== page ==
Many thanks for your comment about Brookwood Hospital posted on our Exploring Surrey’s Past website. My name is Julian Pooley and I was closely involved in rescuing the records of Brookwood and other Surrey hospitals when they closed in the mid-1990s. Brookwood is one of the largest hospital archives in our collections, providing a huge amount of material of value to family, medical and social historians. We’ve also used it as the launch pad for several community projects, especially with Woking Mind.

      I’ve just looked back through my emails and have found links to two Radio 4 broadcasts that featured our work with Woking Mind and the wider heritage of mental health care in Surrey.

      The first one comes from the BBC Radio 4 series called State of Mind which described the mental health system from the 1950s onwards as well as including a recording of our work with former patients of Brookwood:

      And the last 10 minutes of this programme of All in the Mind include a feature on West Park hospital in Epsom, which I visited with an artist called Rachel Gadsden and a former nurse a couple of years ago

      You may also be interested in the short piece that I wrote for our newsletter about how we rescued the records when the hospitals closed

      Further details about how we have subsequently used these amazing records in a wide range of engagement projects are included in a short talk that I gave at a seminar held at Kingston University a few years ago. The talk and the powerpoint are still available online at  

      It’s very out of date now, but the powerpoint is still useful. I’ve developed it into a talk called ‘Making Archives Matter’ which is now included in the programme of talks which we offer to outside groups across the county, along with a more general talk about the history of mental health care in Surrey since the 18th century. Just before lockdown brought everything to a sudden stop, I had prepared a new talk about the history of Brookwood itself and its place in the community. I was booked to give it at a number of venues in Woking before the pandemic and very much hope to be able to do so again soon. If you still live in Surrey or within easy reach of Woking I would be happy to let you know when any dates come up in case you are interested.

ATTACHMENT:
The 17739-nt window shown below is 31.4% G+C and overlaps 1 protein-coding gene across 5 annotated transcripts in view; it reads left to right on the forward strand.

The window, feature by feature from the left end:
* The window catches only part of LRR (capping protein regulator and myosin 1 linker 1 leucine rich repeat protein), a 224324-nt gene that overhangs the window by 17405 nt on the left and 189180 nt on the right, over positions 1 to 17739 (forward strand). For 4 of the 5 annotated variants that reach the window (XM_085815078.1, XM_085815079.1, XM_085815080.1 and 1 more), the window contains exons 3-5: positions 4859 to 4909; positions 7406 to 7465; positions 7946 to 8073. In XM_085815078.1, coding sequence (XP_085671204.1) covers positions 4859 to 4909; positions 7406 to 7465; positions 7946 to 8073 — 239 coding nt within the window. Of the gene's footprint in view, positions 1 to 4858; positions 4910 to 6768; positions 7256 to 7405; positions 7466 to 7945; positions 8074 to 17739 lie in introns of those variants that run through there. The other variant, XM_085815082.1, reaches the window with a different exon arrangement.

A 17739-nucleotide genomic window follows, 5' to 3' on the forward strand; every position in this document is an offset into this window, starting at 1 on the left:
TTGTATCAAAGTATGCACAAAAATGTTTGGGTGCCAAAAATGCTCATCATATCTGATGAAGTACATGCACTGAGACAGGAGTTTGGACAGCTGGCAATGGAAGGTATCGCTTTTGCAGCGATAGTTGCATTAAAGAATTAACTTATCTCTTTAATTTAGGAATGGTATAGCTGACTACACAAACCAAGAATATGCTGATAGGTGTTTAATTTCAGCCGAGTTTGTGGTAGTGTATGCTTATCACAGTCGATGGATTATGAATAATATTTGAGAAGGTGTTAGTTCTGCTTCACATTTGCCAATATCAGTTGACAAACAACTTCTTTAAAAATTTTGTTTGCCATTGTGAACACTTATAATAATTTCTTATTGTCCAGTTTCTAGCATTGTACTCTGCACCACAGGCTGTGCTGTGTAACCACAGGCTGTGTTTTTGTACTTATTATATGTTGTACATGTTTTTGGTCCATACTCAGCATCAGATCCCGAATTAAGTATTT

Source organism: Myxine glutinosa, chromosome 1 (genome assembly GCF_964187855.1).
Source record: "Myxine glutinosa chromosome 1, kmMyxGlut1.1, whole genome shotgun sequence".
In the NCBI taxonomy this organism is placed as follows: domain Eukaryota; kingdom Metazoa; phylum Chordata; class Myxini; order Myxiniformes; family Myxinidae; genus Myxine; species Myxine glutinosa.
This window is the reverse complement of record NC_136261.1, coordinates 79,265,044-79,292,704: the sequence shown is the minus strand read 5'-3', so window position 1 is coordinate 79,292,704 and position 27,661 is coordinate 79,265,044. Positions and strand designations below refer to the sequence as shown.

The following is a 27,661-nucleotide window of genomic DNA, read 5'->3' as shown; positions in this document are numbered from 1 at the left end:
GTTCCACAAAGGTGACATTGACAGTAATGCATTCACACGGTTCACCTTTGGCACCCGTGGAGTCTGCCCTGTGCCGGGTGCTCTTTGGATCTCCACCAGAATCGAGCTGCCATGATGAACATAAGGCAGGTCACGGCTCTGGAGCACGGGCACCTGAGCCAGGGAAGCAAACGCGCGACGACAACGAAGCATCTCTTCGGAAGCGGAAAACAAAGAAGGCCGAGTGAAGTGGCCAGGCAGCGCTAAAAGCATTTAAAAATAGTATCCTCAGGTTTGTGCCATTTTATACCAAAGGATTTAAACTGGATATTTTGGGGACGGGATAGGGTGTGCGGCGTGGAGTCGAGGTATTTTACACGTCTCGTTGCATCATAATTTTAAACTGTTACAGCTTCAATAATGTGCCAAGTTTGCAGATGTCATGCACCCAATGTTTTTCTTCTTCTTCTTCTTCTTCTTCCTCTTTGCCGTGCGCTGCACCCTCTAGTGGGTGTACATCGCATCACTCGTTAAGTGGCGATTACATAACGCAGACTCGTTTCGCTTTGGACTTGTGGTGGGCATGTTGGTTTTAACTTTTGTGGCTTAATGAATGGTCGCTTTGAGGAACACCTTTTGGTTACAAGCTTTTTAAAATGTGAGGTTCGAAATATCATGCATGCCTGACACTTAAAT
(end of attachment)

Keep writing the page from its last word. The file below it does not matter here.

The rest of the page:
May I ask if you worked at Brookwood for long? I would be fascinated to hear more about your time there and learn more about your training, your work in the mental health sector and daily life inside Brookwood itself. Perhaps when we reopen and if you live nearby you might be interested to visit us at Surrey History Centre, see some of the surviving Brookwood archive and share you memories of the hospital? You can reach me on this email or on the direct telephone number below.

      Yours sincerely,

      Julian Pooley
      Public Services and Engagement Manager
      Surrey History Centre
      130 Goldsworth Road
      GU21 6ND
      [email protected]

  8. Gill Pledge nee Evans says:

    I did my three months psychiatric Trial at this Hospital while studying at the Royal Surrey and today aged 74 I drove back to have a look.How changed it all was without its beautiful farm land and gardens, spent many hours sitting peeling potatoes! Loved my time there.